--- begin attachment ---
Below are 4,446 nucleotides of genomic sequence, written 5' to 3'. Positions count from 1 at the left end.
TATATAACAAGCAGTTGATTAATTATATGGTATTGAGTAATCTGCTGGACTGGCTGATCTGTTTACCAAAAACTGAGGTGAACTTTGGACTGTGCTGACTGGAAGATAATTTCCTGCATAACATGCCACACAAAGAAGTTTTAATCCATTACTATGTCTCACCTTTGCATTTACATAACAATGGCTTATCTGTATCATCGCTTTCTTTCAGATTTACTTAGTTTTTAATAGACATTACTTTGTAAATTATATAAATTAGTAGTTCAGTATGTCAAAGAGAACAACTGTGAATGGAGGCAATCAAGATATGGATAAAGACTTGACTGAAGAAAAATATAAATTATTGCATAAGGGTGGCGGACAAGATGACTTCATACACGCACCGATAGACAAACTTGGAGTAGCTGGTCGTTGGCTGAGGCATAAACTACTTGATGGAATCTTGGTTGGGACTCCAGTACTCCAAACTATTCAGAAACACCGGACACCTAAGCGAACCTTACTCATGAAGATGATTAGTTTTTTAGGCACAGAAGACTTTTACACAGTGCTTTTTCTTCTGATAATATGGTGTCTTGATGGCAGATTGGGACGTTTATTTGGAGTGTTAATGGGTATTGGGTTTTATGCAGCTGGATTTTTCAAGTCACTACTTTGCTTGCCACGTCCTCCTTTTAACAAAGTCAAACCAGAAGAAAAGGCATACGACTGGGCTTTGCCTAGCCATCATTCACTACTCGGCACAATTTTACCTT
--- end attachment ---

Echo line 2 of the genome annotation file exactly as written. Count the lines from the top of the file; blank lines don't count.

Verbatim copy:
TATATAACAAGCAGTTGATTAATTATATGGTATTGAGTAATCTGCTGGACTGGCTGATCTGTTTACCAAAAACTGAGGTGAACTTTGGACTGTGCTGACTGGAAGATAATTTCCTGCATAACATGCCACACAAAGAAGTTTTAATCCATTACTATGTCTCACCTTTGCATTTACATAACAATGGCTTATCTGTATCATCGCTTTCTTTCAGATTTACTTAGTTTTTAATAGACATTACTTTGTAAATTATATAAATTAGTAGTTCAGTATGTCAAAGAGAACAACTGTGAATGGAGGCAATCAAGATATGGATAAAGACTTGACTGAAGAAAAATATAAATTATTGCATAAGGGTGGCGGACAAGATGACTTCATACACGCACCGATAGACAAACTTGGAGTAGCTGGTCGTTGGCTGAGGCATAAACTACTTGATGGAATCTTGGTTGGGACTCCAGTACTCCAAACTATTCAGAAACACCGGACACCTAAGCGAACCTTACTCATGAAGATGATTAGTTTTTTAGGCACAGAAGACTTTTACACAGTGCTTTTTCTTCTGATAATATGGTGTCTTGATGGCAGATTGGGACGTTTATTTGGAGTGTTAATGGGTATTGGGTTTTATGCAGCTGGATTTTTCAAGTCACTACTTTGCTTGCCACGTCCTCCTTTTAACAAAGTCAAACCAGAAGAAAAGGCATACGACTGGGCTTTGCCTAGCCATCATTCACTACTCGGCACAATTTTACCTT